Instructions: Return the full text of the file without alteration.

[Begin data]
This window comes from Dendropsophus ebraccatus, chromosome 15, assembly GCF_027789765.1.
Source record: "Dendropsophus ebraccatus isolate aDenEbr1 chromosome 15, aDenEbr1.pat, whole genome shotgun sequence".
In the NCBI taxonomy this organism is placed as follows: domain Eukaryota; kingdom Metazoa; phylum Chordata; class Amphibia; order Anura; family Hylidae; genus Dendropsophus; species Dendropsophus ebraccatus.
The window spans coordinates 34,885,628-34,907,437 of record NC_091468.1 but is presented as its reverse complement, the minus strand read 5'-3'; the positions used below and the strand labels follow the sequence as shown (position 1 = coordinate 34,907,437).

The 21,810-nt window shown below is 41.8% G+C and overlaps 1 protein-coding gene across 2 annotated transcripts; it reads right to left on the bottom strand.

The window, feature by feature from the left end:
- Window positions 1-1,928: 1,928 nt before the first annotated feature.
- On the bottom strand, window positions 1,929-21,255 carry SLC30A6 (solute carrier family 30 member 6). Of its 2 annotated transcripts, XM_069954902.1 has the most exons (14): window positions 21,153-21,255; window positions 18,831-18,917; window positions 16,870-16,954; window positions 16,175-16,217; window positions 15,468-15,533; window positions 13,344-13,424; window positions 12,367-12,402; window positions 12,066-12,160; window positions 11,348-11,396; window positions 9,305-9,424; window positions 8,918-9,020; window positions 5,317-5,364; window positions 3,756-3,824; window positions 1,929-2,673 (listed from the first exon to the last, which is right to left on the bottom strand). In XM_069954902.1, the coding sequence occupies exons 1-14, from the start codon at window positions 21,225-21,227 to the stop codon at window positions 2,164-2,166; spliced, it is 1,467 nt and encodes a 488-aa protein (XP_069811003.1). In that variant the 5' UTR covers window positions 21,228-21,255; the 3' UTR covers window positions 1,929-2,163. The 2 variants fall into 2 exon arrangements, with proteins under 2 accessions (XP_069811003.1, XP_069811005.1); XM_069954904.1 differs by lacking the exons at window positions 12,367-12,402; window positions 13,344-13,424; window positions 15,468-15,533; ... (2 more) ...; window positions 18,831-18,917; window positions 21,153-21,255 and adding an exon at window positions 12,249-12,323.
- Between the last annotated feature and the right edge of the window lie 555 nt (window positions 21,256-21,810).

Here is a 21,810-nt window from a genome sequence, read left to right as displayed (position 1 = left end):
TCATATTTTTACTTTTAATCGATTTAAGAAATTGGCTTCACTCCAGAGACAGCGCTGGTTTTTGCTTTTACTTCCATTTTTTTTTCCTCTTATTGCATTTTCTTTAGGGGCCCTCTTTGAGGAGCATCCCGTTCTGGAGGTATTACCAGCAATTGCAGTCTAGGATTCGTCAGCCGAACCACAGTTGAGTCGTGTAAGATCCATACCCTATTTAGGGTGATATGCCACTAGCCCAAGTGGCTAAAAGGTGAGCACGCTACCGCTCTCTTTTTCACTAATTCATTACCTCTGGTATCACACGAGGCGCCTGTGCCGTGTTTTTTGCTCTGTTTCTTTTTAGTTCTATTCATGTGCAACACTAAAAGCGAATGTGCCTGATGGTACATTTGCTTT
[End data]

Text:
This window comes from Dendropsophus ebraccatus, chromosome 15, assembly GCF_027789765.1.
Source record: "Dendropsophus ebraccatus isolate aDenEbr1 chromosome 15, aDenEbr1.pat, whole genome shotgun sequence".
In the NCBI taxonomy this organism is placed as follows: domain Eukaryota; kingdom Metazoa; phylum Chordata; class Amphibia; order Anura; family Hylidae; genus Dendropsophus; species Dendropsophus ebraccatus.
The window spans coordinates 34,885,628-34,907,437 of record NC_091468.1 but is presented as its reverse complement, the minus strand read 5'-3'; the positions used below and the strand labels follow the sequence as shown (position 1 = coordinate 34,907,437).

The 21,810-nt window shown below is 41.8% G+C and overlaps 1 protein-coding gene across 2 annotated transcripts; it reads right to left on the bottom strand.

The window, feature by feature from the left end:
- Window positions 1-1,928: 1,928 nt before the first annotated feature.
- On the bottom strand, window positions 1,929-21,255 carry SLC30A6 (solute carrier family 30 member 6). Of its 2 annotated transcripts, XM_069954902.1 has the most exons (14): window positions 21,153-21,255; window positions 18,831-18,917; window positions 16,870-16,954; window positions 16,175-16,217; window positions 15,468-15,533; window positions 13,344-13,424; window positions 12,367-12,402; window positions 12,066-12,160; window positions 11,348-11,396; window positions 9,305-9,424; window positions 8,918-9,020; window positions 5,317-5,364; window positions 3,756-3,824; window positions 1,929-2,673 (listed from the first exon to the last, which is right to left on the bottom strand). In XM_069954902.1, the coding sequence occupies exons 1-14, from the start codon at window positions 21,225-21,227 to the stop codon at window positions 2,164-2,166; spliced, it is 1,467 nt and encodes a 488-aa protein (XP_069811003.1). In that variant the 5' UTR covers window positions 21,228-21,255; the 3' UTR covers window positions 1,929-2,163. The 2 variants fall into 2 exon arrangements, with proteins under 2 accessions (XP_069811003.1, XP_069811005.1); XM_069954904.1 differs by lacking the exons at window positions 12,367-12,402; window positions 13,344-13,424; window positions 15,468-15,533; ... (2 more) ...; window positions 18,831-18,917; window positions 21,153-21,255 and adding an exon at window positions 12,249-12,323.
- Between the last annotated feature and the right edge of the window lie 555 nt (window positions 21,256-21,810).

Here is a 21,810-nt window from a genome sequence, read left to right as displayed (position 1 = left end):
TCATATTTTTACTTTTAATCGATTTAAGAAATTGGCTTCACTCCAGAGACAGCGCTGGTTTTTGCTTTTACTTCCATTTTTTTTTCCTCTTATTGCATTTTCTTTAGGGGCCCTCTTTGAGGAGCATCCCGTTCTGGAGGTATTACCAGCAATTGCAGTCTAGGATTCGTCAGCCGAACCACAGTTGAGTCGTGTAAGATCCATACCCTATTTAGGGTGATATGCCACTAGCCCAAGTGGCTAAAAGGTGAGCACGCTACCGCTCTCTTTTTCACTAATTCATTACCTCTGGTATCACACGAGGCGCCTGTGCCGTGTTTTTTGCTCTGTTTCTTTTTAGTTCTATTCATGTGCAACACTAAAAGCGAATGTGCCTGATGGTACATTTGCTTT